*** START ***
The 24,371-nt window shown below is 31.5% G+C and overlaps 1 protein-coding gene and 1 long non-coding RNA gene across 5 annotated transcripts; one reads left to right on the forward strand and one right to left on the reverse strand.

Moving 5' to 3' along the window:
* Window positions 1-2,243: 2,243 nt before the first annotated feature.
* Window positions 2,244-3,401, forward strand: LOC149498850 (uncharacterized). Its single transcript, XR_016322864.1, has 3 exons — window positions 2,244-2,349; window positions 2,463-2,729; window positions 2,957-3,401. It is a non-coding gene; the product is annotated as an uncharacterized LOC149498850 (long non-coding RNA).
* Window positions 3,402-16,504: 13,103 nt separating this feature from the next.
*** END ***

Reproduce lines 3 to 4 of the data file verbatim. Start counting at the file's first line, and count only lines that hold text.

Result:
* Window positions 1-2,243: 2,243 nt before the first annotated feature.
* Window positions 2,244-3,401, forward strand: LOC149498850 (uncharacterized). Its single transcript, XR_016322864.1, has 3 exons — window positions 2,244-2,349; window positions 2,463-2,729; window positions 2,957-3,401. It is a non-coding gene; the product is annotated as an uncharacterized LOC149498850 (long non-coding RNA).